Mothers for Prodigals

Sunday, July 12, 2015

Irreconcilable Differences - Compromise vs. Covenant

A noncommittal view defines many modern attitudes. Establishing promises happens easily, accomplishing promises happens rarely. Guarantees contain fine print, usually meaning a broken contract. If a “sweeter” deal exists after an initial agreement, usually disagreements ensue, compromises occur, and standards depreciate. Face it—humans make concessions. 

Our lack of commitment contrasts with a devoted God. He is in truth a covenant God—a deal-maker, not a deal-breaker. He created us in His image, but when sin entered the Garden of Eden, He set forth a plan to save mankind. He accomplished His objective through His Son, Jesus Christ. He committed to the process of salvation long before Christ’s entry onto earth, through His reentry into heaven, and up to the present. Face it—God is faithful!

Not every time, but for the most part compromise feels cheap and strips away foundations of truth. Standing on middle ground rarely creates contentment for either side. The Lord speaks about dying to convictions and becoming lukewarm. He says, “I will spit you out of my mouth” (Revelation 3:15-16). Compromise can be an abysmal place.

On the other hand, covenant binds with security. It’s a clincher, decisively settling the matter. Nations make treaties, individuals make pledges, but God makes covenant, one covenant. His covenant is binding from beginning to eternity. Nations and people may renege on their agreements, but God never defaults on His promises, holding faithfully to His everlasting covenant.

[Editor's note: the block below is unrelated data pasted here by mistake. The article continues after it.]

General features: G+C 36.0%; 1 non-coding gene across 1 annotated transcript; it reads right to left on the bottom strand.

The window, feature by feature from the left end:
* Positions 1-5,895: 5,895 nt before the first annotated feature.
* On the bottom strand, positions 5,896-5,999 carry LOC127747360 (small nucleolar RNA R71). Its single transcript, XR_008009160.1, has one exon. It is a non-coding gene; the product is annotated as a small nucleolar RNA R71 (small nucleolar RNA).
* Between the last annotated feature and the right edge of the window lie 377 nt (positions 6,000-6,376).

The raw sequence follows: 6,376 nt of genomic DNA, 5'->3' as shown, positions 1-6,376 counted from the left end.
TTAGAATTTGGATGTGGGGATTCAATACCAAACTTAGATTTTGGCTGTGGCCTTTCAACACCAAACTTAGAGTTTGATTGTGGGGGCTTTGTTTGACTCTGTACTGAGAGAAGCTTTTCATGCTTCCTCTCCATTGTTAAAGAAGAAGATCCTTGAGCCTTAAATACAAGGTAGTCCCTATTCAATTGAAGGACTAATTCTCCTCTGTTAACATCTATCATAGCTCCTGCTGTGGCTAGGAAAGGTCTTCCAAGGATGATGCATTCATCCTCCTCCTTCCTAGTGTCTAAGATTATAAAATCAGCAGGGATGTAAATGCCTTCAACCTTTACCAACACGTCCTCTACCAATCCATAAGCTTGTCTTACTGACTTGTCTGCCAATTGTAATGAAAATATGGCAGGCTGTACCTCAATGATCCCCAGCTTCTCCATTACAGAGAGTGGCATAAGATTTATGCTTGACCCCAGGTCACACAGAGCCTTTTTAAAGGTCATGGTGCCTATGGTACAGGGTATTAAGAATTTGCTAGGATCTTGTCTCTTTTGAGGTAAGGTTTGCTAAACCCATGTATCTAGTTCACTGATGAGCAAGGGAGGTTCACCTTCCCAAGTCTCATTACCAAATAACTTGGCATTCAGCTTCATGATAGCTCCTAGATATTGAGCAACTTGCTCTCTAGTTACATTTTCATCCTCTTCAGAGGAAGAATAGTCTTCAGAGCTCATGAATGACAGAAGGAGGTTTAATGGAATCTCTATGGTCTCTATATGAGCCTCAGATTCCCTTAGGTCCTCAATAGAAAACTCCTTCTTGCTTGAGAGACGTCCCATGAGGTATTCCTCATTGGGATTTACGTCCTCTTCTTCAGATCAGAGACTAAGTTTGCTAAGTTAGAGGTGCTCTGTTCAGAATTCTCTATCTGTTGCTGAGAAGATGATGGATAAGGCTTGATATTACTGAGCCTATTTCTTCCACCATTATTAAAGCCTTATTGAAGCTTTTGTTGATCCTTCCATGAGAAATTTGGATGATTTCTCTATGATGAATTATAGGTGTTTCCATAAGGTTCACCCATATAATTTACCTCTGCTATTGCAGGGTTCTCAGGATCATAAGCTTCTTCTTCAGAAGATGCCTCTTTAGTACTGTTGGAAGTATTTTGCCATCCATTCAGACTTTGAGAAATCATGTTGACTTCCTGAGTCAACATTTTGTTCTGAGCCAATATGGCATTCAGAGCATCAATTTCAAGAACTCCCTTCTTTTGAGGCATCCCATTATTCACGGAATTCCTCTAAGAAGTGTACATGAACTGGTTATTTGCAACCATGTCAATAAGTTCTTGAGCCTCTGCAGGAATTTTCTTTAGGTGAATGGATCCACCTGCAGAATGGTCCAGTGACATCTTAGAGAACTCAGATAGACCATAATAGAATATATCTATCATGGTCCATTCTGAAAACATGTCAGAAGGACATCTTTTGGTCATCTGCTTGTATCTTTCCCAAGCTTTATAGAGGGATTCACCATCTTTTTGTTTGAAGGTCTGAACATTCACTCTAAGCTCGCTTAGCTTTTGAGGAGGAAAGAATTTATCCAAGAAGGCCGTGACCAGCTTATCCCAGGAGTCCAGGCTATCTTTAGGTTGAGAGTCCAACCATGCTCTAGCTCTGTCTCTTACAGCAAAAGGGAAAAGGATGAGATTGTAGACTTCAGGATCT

Through the ages pacts and pledges sometimes involved blood-letting, including even death to the deal-breaker. To better understand the courage of covenant and the collapse of compromise, read below from the book of Genesis. Pay close attention to God’s promise to Abraham, His presentation of sacrifice in a dream, and the voice Abraham obeys. 

After these things the word of the Lord came to Abram in a vision, saying,

“Do not fear, Abram,
I am a shield to you;
Your reward shall be very great.”

Abram said, “O Lord God, what will You give me, since I am childless, and the heir of my house is Eliezer of Damascus?” And Abram said, “Since You have given no offspring to me, one born in my house is my heir.” Then behold, the word of the Lord came to him, saying, “This man will not be your heir; but one who will come forth from your own body, he shall be your heir.” And He took him outside and said, “Now look toward the heavens, and count the stars, if you are able to count them.” And He said to him, “So shall your descendants be.” Then he believed in the Lord; and He reckoned it to him as righteousness. And He said to him, “I am the Lord who brought you out of Ur of the Chaldeans, to give you this land to possess it.” He said, “O Lord God, how may I know that I will possess it?” So He said to him, “Bring Me a three year old heifer, and a three year old female goat, and a three year old ram, and a turtledove, and a young pigeon.” Then he brought all these to Him and cut them in two, and laid each half opposite the other; but he did not cut the birds. The birds of prey came down upon the carcasses, and Abram drove them away.

Now when the sun was going down, a deep sleep fell upon Abram; and behold, terror and great darkness fell upon him. God said to Abram, “Know for certain that your descendants will be strangers in a land that is not theirs, where they will be enslaved and oppressed four hundred years. But I will also judge the nation whom they will serve, and afterward they will come out with many possessions. As for you, you shall go to your fathers in peace; you will be buried at a good old age. Then in the fourth generation they will return here, for the iniquity of the Amorite is not yet complete.” It came about when the sun had set, that it was very dark, and behold, there appeared a smoking oven and a flaming torch which passed between these pieces. On that day the Lord made a covenant with Abram, saying,